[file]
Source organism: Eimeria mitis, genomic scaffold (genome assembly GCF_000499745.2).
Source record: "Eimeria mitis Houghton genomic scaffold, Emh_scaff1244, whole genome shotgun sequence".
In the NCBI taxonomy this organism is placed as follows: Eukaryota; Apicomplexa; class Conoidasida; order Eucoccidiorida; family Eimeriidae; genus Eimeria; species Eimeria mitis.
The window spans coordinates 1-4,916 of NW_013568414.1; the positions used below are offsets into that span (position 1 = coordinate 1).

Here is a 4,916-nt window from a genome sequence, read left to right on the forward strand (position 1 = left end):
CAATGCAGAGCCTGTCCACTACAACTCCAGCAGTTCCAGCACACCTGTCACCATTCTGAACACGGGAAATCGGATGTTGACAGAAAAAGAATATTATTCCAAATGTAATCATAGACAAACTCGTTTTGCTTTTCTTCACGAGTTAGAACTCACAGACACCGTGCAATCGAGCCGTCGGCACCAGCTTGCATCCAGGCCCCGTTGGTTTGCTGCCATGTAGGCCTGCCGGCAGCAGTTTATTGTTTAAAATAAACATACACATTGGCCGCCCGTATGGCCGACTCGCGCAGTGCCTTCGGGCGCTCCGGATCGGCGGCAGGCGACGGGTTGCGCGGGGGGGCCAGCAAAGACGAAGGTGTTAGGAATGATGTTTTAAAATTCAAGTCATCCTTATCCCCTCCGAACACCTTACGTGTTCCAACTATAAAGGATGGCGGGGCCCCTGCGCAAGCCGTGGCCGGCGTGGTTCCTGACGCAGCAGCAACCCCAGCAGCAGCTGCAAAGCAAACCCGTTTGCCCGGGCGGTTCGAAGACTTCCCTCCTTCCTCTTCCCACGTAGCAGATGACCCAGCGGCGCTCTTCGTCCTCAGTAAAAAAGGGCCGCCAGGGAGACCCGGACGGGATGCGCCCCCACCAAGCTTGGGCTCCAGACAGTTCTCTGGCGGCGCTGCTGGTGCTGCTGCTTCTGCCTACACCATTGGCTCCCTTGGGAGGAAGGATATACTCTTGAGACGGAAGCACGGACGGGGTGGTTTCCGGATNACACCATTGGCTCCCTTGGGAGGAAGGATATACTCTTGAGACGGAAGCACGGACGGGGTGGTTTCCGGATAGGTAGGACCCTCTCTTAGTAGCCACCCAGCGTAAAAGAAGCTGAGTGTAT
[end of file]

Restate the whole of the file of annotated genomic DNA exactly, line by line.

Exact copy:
Source organism: Eimeria mitis, genomic scaffold (genome assembly GCF_000499745.2).
Source record: "Eimeria mitis Houghton genomic scaffold, Emh_scaff1244, whole genome shotgun sequence".
In the NCBI taxonomy this organism is placed as follows: Eukaryota; Apicomplexa; class Conoidasida; order Eucoccidiorida; family Eimeriidae; genus Eimeria; species Eimeria mitis.
The window spans coordinates 1-4,916 of NW_013568414.1; the positions used below are offsets into that span (position 1 = coordinate 1).

Here is a 4,916-nt window from a genome sequence, read left to right on the forward strand (position 1 = left end):
CAATGCAGAGCCTGTCCACTACAACTCCAGCAGTTCCAGCACACCTGTCACCATTCTGAACACGGGAAATCGGATGTTGACAGAAAAAGAATATTATTCCAAATGTAATCATAGACAAACTCGTTTTGCTTTTCTTCACGAGTTAGAACTCACAGACACCGTGCAATCGAGCCGTCGGCACCAGCTTGCATCCAGGCCCCGTTGGTTTGCTGCCATGTAGGCCTGCCGGCAGCAGTTTATTGTTTAAAATAAACATACACATTGGCCGCCCGTATGGCCGACTCGCGCAGTGCCTTCGGGCGCTCCGGATCGGCGGCAGGCGACGGGTTGCGCGGGGGGGCCAGCAAAGACGAAGGTGTTAGGAATGATGTTTTAAAATTCAAGTCATCCTTATCCCCTCCGAACACCTTACGTGTTCCAACTATAAAGGATGGCGGGGCCCCTGCGCAAGCCGTGGCCGGCGTGGTTCCTGACGCAGCAGCAACCCCAGCAGCAGCTGCAAAGCAAACCCGTTTGCCCGGGCGGTTCGAAGACTTCCCTCCTTCCTCTTCCCACGTAGCAGATGACCCAGCGGCGCTCTTCGTCCTCAGTAAAAAAGGGCCGCCAGGGAGACCCGGACGGGATGCGCCCCCACCAAGCTTGGGCTCCAGACAGTTCTCTGGCGGCGCTGCTGGTGCTGCTGCTTCTGCCTACACCATTGGCTCCCTTGGGAGGAAGGATATACTCTTGAGACGGAAGCACGGACGGGGTGGTTTCCGGATNACACCATTGGCTCCCTTGGGAGGAAGGATATACTCTTGAGACGGAAGCACGGACGGGGTGGTTTCCGGATAGGTAGGACCCTCTCTTAGTAGCCACCCAGCGTAAAAGAAGCTGAGTGTAT